On This Day in FFD History

November 18, 2016 Events  No comments

Reprinted from the Frostburg Mining Journal, Saturday, November 18, 1916


Recently Contracted For, Will Be Added To Frostburg’s Fire Fighting Equipment About February First.

Frostburg, not to be outdone by surrounding towns, will shortly have an up-to-date motor fire truck. The Frostburg Fire Department which, by the way, is considered one of the most efficient fire-fighting organizations in the whole State of Maryland, through a committee composed of Col. Thomas G. Dillon, Walter W. Wittig and Bernard Hughes, on October 31st, placed an order with the American LaFrance Fire Engine Company, of Elmira, NY., for one of their combination engine and hose motor cars, which will cost in the neighborhood of $3,700.

Concerning the new truck, the transaction, as well as a brief historical write-up of the Frostburg Fire Department, we reproduce the following from the pen of Rudolph Nickel, local representative of the Cumberland Daily News, and which appeared in that paper on Monday morning:

The machine, which is known as the “Brockway Type D” fire truck, will be shipped February 1. It is equipped with two 35 gallon chemical tanks, 1200 feet of water hose, 10 rubber coats, 2 play pipes, 2 oxygen helmets, 2 electric torches, ladders, axes and otherwise equipped in every detail, covering fire appliances necessary and essential in making up a complete fire car.

The car will have a standard Continental fifty horse power motor which is designed and constructed especially for heavy service and fire department duty. The wheel base will be 148 inches and the car will be capable of making from thirty-five to forty miles per hour. Before the local department purchased the machine they demanded a car with power and strength enough to make all the grades and travel over the roughest sections of the town with ease.

A fire truck must go where fir is, regardless of any obstacles that may be in the way, and it must get there in the shortest possible time. This is what the Frostburg fire department’s new machine will do.

The machine is splendidly equipped for night work, the light equipment being as follows: Two 10 inch gas reflector lamps mounted on brackets in front of the radiator, one 12 inch gas search light mounted on the dash board, two oil side lights, one oil tail light, and two patent electric torches. The car will be equipped with a huge Presto-O-Lite tank and all gas lamps will be lighted and controlled from the driver’s seat.

As stated above the price of the machine is $3,700. The American LaFrance Company allowed the local department $900 for their old chemical engine, leaving a balance of $2,800 to be paid in cash. The treasury of the fire department now contains $1,700, of which $1,400 will be applied to the truck; added to this will be $600 which has been subscribed by local citizens and property owners. When these amounts are paid there will be a balance of $800, which the department and the town council in co-operation expect to raise on short time notes.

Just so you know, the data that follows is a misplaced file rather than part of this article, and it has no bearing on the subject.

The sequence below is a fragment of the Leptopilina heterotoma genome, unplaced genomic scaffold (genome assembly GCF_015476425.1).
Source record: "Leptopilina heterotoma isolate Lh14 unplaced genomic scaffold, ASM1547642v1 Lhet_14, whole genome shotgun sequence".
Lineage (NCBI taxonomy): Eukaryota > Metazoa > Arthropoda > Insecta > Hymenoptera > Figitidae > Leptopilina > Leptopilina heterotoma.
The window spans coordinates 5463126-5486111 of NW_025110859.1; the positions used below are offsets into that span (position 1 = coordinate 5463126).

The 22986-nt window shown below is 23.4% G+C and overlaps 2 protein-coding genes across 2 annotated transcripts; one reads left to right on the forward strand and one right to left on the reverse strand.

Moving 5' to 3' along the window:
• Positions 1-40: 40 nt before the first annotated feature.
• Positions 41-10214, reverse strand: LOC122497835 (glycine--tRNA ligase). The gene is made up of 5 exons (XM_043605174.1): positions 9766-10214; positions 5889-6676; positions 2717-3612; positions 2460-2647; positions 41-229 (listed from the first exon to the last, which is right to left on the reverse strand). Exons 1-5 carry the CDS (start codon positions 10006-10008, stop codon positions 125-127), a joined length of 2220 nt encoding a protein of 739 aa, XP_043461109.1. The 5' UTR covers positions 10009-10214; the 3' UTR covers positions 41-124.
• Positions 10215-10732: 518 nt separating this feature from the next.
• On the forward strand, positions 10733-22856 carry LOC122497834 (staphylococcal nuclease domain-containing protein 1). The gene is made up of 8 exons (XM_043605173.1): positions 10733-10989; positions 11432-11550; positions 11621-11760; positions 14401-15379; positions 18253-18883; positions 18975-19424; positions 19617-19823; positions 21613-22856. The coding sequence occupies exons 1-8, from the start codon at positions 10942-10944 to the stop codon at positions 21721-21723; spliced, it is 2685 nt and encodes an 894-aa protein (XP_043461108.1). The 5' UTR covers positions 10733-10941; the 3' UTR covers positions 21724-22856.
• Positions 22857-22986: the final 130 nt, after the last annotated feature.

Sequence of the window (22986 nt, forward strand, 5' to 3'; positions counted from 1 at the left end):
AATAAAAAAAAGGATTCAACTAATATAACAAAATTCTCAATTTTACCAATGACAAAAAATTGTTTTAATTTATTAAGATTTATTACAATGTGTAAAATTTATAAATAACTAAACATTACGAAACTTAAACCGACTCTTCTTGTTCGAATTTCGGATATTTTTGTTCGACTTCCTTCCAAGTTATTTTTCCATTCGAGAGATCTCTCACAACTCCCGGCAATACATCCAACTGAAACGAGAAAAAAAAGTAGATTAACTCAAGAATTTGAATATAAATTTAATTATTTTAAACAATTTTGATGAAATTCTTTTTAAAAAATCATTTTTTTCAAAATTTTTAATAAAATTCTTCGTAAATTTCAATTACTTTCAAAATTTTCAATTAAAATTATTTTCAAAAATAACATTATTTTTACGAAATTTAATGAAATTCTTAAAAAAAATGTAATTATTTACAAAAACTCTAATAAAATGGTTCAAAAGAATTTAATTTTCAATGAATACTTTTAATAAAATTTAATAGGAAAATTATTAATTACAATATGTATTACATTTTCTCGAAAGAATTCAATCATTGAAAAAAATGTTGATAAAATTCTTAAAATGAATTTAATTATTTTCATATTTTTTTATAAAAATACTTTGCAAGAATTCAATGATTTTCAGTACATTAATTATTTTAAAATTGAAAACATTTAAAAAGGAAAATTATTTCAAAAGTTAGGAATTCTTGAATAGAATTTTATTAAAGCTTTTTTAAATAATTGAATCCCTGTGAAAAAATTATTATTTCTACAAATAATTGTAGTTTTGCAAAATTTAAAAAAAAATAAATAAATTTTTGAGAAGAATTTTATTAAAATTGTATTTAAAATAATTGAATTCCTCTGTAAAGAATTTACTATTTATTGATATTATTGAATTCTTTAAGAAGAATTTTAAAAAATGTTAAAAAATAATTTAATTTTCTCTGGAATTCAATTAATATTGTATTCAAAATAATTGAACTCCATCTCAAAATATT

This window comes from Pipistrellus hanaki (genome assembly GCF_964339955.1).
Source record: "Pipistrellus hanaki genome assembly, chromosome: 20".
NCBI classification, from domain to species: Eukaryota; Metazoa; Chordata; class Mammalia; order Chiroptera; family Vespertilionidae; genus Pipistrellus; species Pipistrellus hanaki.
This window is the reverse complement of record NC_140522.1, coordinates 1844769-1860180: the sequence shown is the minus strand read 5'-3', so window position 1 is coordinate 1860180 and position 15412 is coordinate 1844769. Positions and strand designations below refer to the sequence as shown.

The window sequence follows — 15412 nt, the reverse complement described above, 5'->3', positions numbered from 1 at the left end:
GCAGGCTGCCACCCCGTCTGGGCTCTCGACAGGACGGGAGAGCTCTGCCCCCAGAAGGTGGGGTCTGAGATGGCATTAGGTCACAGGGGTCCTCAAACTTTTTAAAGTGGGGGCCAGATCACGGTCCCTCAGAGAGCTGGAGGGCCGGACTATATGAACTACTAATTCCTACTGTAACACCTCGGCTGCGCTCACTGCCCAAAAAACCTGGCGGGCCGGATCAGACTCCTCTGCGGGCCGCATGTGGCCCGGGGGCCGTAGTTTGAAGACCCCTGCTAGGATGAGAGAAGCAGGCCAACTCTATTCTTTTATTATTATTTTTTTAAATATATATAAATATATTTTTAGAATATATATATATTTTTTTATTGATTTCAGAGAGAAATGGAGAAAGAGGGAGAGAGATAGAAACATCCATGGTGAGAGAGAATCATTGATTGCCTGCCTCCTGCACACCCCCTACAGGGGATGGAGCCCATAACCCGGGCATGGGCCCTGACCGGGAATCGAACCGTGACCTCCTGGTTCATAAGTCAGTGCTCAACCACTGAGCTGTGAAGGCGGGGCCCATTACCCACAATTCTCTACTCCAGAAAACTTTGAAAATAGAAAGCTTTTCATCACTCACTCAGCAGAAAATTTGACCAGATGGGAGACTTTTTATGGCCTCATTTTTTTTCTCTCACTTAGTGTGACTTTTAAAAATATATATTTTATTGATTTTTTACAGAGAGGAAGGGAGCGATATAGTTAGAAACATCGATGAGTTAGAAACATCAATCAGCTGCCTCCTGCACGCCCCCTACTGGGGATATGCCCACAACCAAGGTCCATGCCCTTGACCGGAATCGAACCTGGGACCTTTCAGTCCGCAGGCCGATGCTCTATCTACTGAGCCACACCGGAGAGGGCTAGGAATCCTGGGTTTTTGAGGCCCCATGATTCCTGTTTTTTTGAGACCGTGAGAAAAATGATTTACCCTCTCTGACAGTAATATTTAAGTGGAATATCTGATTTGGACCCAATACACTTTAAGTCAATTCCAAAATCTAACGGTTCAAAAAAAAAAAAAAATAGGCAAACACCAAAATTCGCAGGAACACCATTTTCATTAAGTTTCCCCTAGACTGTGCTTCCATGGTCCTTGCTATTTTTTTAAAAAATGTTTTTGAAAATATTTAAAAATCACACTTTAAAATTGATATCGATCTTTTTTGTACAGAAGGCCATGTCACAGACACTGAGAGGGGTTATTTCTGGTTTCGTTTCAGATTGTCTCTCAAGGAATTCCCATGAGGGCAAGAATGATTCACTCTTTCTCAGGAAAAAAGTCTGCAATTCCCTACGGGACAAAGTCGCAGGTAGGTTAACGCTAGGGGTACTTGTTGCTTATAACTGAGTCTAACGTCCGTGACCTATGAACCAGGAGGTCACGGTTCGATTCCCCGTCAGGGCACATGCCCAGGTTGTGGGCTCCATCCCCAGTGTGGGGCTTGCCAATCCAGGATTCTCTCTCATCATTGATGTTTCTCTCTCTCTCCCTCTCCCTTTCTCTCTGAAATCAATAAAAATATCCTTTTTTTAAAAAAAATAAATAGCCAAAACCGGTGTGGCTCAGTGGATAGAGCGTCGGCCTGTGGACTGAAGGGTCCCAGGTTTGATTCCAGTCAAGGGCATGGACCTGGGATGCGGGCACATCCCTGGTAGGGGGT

The purchase of this machine is a transaction in the highest sense creditable to the fire department, the members of which are all volunteers and receive no pay for their services.

The Frostburg fire department is made up of 100 men and has the following officers: Chief and president, Bernard Huges; vice-president, Olin Gunnett; secretary, John D. Keller; treasurer, Henry Fischer; standing committee, Owen Dando, John O. Evens, Thomas G. Dillon, Walter W. Wittig, John T. Hart and David Kyle.

Thomas G. Dillon, one of the purchasing committee appointed by the Frostburg fire department to buy the new motor fire truck, cut of which appears on this page. The other members of the purchasing committee were Walter W. Wittig and Bernard Hughes, Chief of the department.

Mr. Dillon has been a valued and active member of the department for 30 years. While no one can accuse the colonel of being old, still he is not as young as he was when he joined the department according to his own statement, and he wants to give up active duty to make room for younger men. One reason, according to Mr. Dillon, why the department purchased so fine a truck was to engage the enthusiastic attention of the younger men in the town in the fire department and the laudable work its volunteers do for the safety of the community.

Representing the older men of the department Mr. Dillon made an eloquent plea to the city fathers that they do all they could for the department so as to encourage greater interest in its work and plans by the younger men of the community. Mr. Dillon is not only one of Frostburg’s most venerable fire fighters but he has helped in the town’s administrative affairs and was for 12 years the genial proprietor of the St. Cloud Hotel.

It is to Col. Dillon and the many other men of his age in the fire department to whom belongs the credit for keeping Frostburg’s fire department on its feet in the years gone by. The younger men must put their shoulders to the wheel and maintain this honorable old organization in the coming years.


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